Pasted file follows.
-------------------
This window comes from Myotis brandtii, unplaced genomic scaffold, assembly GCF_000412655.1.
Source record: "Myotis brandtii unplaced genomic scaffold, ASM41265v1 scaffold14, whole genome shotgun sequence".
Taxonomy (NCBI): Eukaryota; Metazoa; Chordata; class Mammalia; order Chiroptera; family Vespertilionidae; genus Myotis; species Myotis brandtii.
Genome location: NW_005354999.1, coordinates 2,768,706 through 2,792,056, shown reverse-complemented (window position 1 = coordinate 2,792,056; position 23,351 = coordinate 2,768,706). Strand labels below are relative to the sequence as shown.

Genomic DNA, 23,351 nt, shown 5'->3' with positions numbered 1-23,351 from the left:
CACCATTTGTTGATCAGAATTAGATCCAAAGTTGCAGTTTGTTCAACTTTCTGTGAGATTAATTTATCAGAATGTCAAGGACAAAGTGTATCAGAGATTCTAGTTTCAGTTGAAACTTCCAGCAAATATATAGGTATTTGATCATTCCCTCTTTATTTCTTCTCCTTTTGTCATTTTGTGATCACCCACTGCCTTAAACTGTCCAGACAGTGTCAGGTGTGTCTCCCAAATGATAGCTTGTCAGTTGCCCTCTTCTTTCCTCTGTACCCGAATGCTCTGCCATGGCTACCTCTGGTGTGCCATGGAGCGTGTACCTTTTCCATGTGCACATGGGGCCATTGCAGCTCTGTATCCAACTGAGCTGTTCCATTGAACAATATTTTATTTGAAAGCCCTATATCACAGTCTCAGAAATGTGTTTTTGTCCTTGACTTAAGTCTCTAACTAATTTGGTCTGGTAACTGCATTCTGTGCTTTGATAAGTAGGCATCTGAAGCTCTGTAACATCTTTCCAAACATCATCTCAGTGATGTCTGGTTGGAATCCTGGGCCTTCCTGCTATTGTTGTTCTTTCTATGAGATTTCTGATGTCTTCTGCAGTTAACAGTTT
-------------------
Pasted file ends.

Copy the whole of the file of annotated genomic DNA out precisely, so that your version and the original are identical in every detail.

This window comes from Myotis brandtii, unplaced genomic scaffold, assembly GCF_000412655.1.
Source record: "Myotis brandtii unplaced genomic scaffold, ASM41265v1 scaffold14, whole genome shotgun sequence".
Taxonomy (NCBI): Eukaryota; Metazoa; Chordata; class Mammalia; order Chiroptera; family Vespertilionidae; genus Myotis; species Myotis brandtii.
Genome location: NW_005354999.1, coordinates 2,768,706 through 2,792,056, shown reverse-complemented (window position 1 = coordinate 2,792,056; position 23,351 = coordinate 2,768,706). Strand labels below are relative to the sequence as shown.

Genomic DNA, 23,351 nt, shown 5'->3' with positions numbered 1-23,351 from the left:
CACCATTTGTTGATCAGAATTAGATCCAAAGTTGCAGTTTGTTCAACTTTCTGTGAGATTAATTTATCAGAATGTCAAGGACAAAGTGTATCAGAGATTCTAGTTTCAGTTGAAACTTCCAGCAAATATATAGGTATTTGATCATTCCCTCTTTATTTCTTCTCCTTTTGTCATTTTGTGATCACCCACTGCCTTAAACTGTCCAGACAGTGTCAGGTGTGTCTCCCAAATGATAGCTTGTCAGTTGCCCTCTTCTTTCCTCTGTACCCGAATGCTCTGCCATGGCTACCTCTGGTGTGCCATGGAGCGTGTACCTTTTCCATGTGCACATGGGGCCATTGCAGCTCTGTATCCAACTGAGCTGTTCCATTGAACAATATTTTATTTGAAAGCCCTATATCACAGTCTCAGAAATGTGTTTTTGTCCTTGACTTAAGTCTCTAACTAATTTGGTCTGGTAACTGCATTCTGTGCTTTGATAAGTAGGCATCTGAAGCTCTGTAACATCTTTCCAAACATCATCTCAGTGATGTCTGGTTGGAATCCTGGGCCTTCCTGCTATTGTTGTTCTTTCTATGAGATTTCTGATGTCTTCTGCAGTTAACAGTTT